• Debt Settlement – This is the program that is an alternative to bankruptcy. When you go through your finances, if you find out that your monthly payments exceed your financial ability, you will need to seek alternative options, such as: working with a financial institution to consolidation your credit, discuss your options with a bankruptcy attorney, or talk to the credit card companies directly to reduce the principal balances owed on your debt.

• Stop Charging – Once you make your plan to pay off your debt, you will need to be committed to stop charging on your credit cards and creating new debt until your finances are under control. Your plan will not work unless you reduce your spending.

Dealing With a Debt Collector

1. Familiarize yourself with the Fair Credit Reporting Act – Google it if necessary and print out. You have rights. Yes, a debt collector has every right to collect on a debt you legitimately owe, but there are rules and restrictions – formally known as the Fair Debt Collection Practices Act (FDCPA) – that govern how they can go about their business. Under any circumstances to you have to tolerate abusive behavior. It’s not legal. The Fair Debt Collection Practices Act prohibits this kind of conduct. The Fair Debt Collection Practices Act (FDCPA) was created for the sole purpose of protecting consumers from debt collector harassment by prohibiting certain debt collector behavior. If a debt collector exhibits such behavior, be sure to document the behavior. Keep a log of all harassment. Your next move is to file a complaint with the Federal Trade Commission. You may request forms from the Federal Trade Commission, or you can write a letter yourself. Send it to 6th and Pennsylvania Ave. NW, Washington, DC 20580, or visit them online. Be sure to include in your complaint the collection agency’s name and address, the name of the original creditor, the dates and times of all communications, the names of any witnesses, and copies of any other material (written communications, tapes of conversations, your debt collector harassment log, etc.)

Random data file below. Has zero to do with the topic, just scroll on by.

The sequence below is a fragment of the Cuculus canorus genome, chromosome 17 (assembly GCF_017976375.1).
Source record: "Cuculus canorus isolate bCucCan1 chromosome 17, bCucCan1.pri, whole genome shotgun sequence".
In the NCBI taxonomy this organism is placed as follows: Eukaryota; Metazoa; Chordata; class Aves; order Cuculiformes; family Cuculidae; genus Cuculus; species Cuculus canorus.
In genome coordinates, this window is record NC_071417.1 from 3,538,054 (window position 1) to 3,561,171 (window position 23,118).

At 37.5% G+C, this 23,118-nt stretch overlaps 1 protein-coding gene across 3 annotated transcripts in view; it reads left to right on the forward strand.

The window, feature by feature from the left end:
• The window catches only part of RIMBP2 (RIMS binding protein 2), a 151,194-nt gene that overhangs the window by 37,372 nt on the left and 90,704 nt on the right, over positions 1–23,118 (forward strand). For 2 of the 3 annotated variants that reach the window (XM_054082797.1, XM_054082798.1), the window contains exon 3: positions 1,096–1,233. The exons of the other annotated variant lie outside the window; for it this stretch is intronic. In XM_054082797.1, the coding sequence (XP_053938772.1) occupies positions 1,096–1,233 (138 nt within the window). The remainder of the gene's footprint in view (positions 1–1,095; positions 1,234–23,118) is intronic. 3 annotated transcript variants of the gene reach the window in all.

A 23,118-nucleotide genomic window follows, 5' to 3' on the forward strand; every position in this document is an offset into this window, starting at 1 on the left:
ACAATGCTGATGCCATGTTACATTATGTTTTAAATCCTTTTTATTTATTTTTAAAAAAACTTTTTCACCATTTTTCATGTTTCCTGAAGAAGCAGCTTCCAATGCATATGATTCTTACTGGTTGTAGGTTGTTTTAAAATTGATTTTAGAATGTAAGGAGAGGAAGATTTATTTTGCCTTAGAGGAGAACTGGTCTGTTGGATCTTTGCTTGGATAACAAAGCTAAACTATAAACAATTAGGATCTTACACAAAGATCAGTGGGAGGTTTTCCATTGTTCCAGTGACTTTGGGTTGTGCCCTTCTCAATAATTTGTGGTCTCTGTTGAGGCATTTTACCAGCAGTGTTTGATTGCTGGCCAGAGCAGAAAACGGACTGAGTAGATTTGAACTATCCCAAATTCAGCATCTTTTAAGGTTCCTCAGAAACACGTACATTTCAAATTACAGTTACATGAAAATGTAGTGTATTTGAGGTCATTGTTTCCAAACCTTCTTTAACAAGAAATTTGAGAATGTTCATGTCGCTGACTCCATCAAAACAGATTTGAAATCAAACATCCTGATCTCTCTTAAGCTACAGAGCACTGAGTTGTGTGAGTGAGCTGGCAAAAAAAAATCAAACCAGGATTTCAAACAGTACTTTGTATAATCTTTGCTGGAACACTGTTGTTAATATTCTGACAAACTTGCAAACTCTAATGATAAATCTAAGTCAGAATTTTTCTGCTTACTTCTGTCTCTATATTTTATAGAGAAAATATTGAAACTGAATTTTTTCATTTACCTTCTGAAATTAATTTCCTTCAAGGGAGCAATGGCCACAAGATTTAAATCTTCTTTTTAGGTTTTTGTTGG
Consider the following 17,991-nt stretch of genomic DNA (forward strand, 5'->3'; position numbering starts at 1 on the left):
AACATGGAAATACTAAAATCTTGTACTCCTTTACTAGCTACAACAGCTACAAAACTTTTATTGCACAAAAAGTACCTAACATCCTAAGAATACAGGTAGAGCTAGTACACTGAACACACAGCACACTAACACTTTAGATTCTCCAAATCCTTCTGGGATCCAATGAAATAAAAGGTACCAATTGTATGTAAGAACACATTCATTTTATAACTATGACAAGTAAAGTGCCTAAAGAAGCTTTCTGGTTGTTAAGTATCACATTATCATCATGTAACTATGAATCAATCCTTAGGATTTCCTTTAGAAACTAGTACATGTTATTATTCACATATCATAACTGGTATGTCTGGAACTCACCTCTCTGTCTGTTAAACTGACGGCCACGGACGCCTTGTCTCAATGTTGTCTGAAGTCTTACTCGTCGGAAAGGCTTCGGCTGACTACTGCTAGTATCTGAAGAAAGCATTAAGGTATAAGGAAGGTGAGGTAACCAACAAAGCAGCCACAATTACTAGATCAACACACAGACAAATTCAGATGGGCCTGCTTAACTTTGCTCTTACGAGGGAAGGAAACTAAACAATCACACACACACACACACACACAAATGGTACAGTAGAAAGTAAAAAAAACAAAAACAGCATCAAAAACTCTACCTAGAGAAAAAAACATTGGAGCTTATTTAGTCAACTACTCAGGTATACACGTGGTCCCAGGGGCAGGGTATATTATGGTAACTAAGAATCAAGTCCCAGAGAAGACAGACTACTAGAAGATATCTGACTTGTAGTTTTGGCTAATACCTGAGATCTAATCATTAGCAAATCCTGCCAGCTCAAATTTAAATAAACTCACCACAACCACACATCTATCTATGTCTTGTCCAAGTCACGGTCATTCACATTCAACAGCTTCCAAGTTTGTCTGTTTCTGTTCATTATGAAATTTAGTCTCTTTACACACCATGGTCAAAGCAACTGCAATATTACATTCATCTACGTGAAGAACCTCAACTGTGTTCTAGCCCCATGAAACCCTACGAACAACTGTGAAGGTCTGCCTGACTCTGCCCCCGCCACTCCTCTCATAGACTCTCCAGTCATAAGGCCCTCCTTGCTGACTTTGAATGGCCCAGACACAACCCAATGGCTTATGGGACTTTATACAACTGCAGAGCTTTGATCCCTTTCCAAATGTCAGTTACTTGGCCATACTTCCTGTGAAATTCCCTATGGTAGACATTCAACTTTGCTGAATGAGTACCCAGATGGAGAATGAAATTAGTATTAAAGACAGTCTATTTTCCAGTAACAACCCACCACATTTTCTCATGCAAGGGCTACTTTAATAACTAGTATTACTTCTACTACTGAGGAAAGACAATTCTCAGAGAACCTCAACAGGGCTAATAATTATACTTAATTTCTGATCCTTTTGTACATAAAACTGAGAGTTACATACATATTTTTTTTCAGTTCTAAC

2. Negotiate a Settlement On Your Terms, Not Theirs – Go over your income and expenses with a fine-tooth comb, figure out what you can afford, and only agree to pay a realistic amount. Payment plans are not always necessary and usually by the time your debt reaches third party collectors, it’s at last end before being written off. If you agree to a payment plan, you will likely pay more over time. Avoid this if you can. If you do agree to a payment plan, make sure you fully understand the total amount you will pay.